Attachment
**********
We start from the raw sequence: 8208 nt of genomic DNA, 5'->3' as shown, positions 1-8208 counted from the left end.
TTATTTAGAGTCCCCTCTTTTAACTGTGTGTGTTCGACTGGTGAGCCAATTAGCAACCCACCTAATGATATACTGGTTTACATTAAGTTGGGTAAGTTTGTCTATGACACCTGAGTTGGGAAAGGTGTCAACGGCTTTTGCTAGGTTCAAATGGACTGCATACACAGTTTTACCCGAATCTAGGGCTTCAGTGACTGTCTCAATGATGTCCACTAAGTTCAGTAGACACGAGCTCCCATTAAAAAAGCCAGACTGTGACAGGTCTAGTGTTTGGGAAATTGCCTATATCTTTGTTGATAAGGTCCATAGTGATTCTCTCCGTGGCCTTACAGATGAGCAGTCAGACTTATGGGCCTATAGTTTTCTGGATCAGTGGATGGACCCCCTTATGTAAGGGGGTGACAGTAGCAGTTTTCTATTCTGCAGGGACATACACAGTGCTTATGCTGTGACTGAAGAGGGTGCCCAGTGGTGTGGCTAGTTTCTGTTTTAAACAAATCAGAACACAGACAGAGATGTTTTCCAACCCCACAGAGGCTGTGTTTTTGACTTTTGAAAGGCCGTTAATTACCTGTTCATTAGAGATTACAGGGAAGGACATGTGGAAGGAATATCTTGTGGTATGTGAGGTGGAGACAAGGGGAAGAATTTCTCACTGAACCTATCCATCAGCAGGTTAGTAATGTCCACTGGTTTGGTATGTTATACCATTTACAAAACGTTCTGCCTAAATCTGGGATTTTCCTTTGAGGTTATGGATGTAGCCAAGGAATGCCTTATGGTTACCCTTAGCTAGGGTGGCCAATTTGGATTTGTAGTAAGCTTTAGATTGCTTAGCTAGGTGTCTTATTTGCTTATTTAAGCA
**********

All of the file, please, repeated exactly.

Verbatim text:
We start from the raw sequence: 8208 nt of genomic DNA, 5'->3' as shown, positions 1-8208 counted from the left end.
TTATTTAGAGTCCCCTCTTTTAACTGTGTGTGTTCGACTGGTGAGCCAATTAGCAACCCACCTAATGATATACTGGTTTACATTAAGTTGGGTAAGTTTGTCTATGACACCTGAGTTGGGAAAGGTGTCAACGGCTTTTGCTAGGTTCAAATGGACTGCATACACAGTTTTACCCGAATCTAGGGCTTCAGTGACTGTCTCAATGATGTCCACTAAGTTCAGTAGACACGAGCTCCCATTAAAAAAGCCAGACTGTGACAGGTCTAGTGTTTGGGAAATTGCCTATATCTTTGTTGATAAGGTCCATAGTGATTCTCTCCGTGGCCTTACAGATGAGCAGTCAGACTTATGGGCCTATAGTTTTCTGGATCAGTGGATGGACCCCCTTATGTAAGGGGGTGACAGTAGCAGTTTTCTATTCTGCAGGGACATACACAGTGCTTATGCTGTGACTGAAGAGGGTGCCCAGTGGTGTGGCTAGTTTCTGTTTTAAACAAATCAGAACACAGACAGAGATGTTTTCCAACCCCACAGAGGCTGTGTTTTTGACTTTTGAAAGGCCGTTAATTACCTGTTCATTAGAGATTACAGGGAAGGACATGTGGAAGGAATATCTTGTGGTATGTGAGGTGGAGACAAGGGGAAGAATTTCTCACTGAACCTATCCATCAGCAGGTTAGTAATGTCCACTGGTTTGGTATGTTATACCATTTACAAAACGTTCTGCCTAAATCTGGGATTTTCCTTTGAGGTTATGGATGTAGCCAAGGAATGCCTTATGGTTACCCTTAGCTAGGGTGGCCAATTTGGATTTGTAGTAAGCTTTAGATTGCTTAGCTAGGTGTCTTATTTGCTTATTTAAGCA